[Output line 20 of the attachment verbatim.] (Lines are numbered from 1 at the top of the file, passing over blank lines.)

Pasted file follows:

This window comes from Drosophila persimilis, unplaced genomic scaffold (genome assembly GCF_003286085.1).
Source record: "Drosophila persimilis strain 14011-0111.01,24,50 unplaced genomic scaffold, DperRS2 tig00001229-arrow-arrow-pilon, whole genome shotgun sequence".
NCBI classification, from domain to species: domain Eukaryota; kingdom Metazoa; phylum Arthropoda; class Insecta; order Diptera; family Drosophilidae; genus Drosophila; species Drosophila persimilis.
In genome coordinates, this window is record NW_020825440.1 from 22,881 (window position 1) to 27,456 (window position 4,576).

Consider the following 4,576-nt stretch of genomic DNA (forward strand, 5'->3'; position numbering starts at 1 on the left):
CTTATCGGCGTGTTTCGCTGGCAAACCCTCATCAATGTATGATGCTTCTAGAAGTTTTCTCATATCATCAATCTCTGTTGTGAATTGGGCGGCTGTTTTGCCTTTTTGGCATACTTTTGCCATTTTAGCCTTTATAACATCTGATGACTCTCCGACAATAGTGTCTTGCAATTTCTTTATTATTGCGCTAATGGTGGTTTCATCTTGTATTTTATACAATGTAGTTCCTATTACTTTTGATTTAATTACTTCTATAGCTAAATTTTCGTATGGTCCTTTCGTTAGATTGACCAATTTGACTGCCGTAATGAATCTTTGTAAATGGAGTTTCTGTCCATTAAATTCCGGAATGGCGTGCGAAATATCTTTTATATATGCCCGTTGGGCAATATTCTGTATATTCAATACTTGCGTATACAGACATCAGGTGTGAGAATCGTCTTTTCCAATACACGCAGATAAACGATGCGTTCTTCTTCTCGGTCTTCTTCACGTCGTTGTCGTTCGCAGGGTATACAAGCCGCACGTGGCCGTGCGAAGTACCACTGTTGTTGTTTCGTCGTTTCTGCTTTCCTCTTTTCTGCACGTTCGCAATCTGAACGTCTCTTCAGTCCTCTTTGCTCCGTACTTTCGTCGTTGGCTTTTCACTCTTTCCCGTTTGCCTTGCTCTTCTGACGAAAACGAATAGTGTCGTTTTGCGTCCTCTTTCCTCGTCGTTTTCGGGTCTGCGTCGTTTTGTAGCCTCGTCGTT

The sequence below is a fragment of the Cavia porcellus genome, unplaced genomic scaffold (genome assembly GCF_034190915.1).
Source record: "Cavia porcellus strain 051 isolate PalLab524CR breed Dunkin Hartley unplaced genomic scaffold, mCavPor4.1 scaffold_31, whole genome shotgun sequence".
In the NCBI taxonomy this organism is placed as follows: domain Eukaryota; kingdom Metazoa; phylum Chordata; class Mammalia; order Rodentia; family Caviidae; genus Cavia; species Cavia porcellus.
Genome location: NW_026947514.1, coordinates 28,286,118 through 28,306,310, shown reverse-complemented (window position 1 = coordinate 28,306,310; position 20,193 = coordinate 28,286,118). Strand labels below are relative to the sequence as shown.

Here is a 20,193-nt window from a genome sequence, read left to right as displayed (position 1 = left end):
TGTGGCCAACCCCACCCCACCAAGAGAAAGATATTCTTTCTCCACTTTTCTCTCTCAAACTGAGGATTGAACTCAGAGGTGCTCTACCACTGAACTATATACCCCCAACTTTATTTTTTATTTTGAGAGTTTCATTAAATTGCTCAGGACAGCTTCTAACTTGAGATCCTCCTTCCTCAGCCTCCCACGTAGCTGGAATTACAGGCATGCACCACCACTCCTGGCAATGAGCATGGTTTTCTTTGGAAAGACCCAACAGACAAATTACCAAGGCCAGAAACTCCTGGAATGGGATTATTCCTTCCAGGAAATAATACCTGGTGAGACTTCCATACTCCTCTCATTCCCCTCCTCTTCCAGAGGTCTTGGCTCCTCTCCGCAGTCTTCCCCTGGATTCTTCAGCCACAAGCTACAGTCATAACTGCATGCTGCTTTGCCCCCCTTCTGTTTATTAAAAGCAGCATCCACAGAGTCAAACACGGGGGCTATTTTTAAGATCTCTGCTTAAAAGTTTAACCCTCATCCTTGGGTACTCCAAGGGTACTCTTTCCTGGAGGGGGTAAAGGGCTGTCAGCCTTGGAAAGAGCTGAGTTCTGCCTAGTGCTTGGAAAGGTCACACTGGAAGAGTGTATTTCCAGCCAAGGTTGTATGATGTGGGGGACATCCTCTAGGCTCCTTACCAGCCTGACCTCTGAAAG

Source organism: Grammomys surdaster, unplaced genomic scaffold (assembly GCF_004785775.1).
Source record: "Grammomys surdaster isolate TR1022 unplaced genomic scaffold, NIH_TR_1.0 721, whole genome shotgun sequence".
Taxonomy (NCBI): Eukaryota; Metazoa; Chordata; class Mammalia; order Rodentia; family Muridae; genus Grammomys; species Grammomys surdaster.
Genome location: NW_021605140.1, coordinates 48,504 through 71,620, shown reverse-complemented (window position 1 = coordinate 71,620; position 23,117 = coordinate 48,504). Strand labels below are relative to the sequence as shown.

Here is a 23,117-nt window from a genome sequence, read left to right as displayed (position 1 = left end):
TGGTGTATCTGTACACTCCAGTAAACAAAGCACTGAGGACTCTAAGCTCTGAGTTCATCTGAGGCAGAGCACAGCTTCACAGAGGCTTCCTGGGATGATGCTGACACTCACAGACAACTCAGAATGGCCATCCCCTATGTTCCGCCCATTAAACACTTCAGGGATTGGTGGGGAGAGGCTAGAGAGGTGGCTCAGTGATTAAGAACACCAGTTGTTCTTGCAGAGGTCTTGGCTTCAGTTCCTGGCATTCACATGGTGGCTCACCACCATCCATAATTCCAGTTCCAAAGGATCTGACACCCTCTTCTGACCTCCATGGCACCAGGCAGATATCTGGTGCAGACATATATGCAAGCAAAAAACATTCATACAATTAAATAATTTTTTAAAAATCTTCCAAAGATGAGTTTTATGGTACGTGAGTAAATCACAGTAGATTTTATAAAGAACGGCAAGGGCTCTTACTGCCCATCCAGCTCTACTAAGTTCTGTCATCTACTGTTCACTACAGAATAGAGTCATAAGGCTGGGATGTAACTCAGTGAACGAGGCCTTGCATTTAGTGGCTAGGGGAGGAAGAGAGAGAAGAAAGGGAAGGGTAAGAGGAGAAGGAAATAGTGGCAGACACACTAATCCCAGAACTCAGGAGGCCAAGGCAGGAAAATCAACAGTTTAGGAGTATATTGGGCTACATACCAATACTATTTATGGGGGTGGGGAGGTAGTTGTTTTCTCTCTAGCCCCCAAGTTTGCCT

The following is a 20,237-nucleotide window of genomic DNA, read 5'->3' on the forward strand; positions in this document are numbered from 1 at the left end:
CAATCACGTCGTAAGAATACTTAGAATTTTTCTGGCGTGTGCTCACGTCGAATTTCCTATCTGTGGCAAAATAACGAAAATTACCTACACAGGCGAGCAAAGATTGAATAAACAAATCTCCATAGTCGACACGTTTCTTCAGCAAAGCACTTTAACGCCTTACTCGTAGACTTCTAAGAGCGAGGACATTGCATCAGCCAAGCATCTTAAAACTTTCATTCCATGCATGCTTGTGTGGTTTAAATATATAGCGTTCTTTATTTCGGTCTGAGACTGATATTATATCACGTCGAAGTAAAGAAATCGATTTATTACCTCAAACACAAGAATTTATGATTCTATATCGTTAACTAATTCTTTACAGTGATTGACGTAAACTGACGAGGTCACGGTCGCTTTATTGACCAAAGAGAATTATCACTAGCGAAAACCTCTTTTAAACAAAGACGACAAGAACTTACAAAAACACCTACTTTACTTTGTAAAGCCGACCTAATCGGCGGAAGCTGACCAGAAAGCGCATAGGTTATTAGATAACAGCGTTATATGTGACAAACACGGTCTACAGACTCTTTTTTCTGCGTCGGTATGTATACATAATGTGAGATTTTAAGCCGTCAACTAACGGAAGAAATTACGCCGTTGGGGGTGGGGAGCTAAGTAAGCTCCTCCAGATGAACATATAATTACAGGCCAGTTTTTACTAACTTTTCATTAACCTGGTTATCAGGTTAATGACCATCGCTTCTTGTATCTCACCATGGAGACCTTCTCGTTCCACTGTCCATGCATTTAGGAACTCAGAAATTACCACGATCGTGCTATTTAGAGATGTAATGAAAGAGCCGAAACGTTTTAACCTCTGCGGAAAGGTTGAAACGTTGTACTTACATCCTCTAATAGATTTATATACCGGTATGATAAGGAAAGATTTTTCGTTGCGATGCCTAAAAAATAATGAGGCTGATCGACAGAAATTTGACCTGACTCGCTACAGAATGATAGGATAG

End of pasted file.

CAATCACGTCGTAAGAATACTTAGAATTTTTCTGGCGTGTGCTCACGTCGAATTTCCTATCTGTGGCAAAATAACGAAAATTACCTACACAGGCGAGCAAAGATTGAATAAACAAATCTCCATAGTCGACACGTTTCTTCAGCAAAGCACTTTAACGCCTTACTCGTAGACTTCTAAGAGCGAGGACATTGCATCAGCCAAGCATCTTAAAACTTTCATTCCATGCATGCTTGTGTGGTTTAAATATATAGCGTTCTTTATTTCGGTCTGAGACTGATATTATATCACGTCGAAGTAAAGAAATCGATTTATTACCTCAAACACAAGAATTTATGATTCTATATCGTTAACTAATTCTTTACAGTGATTGACGTAAACTGACGAGGTCACGGTCGCTTTATTGACCAAAGAGAATTATCACTAGCGAAAACCTCTTTTAAACAAAGACGACAAGAACTTACAAAAACACCTACTTTACTTTGTAAAGCCGACCTAATCGGCGGAAGCTGACCAGAAAGCGCATAGGTTATTAGATAACAGCGTTATATGTGACAAACACGGTCTACAGACTCTTTTTTCTGCGTCGGTATGTATACATAATGTGAGATTTTAAGCCGTCAACTAACGGAAGAAATTACGCCGTTGGGGGTGGGGAGCTAAGTAAGCTCCTCCAGATGAACATATAATTACAGGCCAGTTTTTACTAACTTTTCATTAACCTGGTTATCAGGTTAATGACCATCGCTTCTTGTATCTCACCATGGAGACCTTCTCGTTCCACTGTCCATGCATTTAGGAACTCAGAAATTACCACGATCGTGCTATTTAGAGATGTAATGAAAGAGCCGAAACGTTTTAACCTCTGCGGAAAGGTTGAAACGTTGTACTTACATCCTCTAATAGATTTATATACCGGTATGATAAGGAAAGATTTTTCGTTGCGATGCCTAAAAAATAATGAGGCTGATCGACAGAAATTTGACCTGACTCGCTACAGAATGATAGGATAG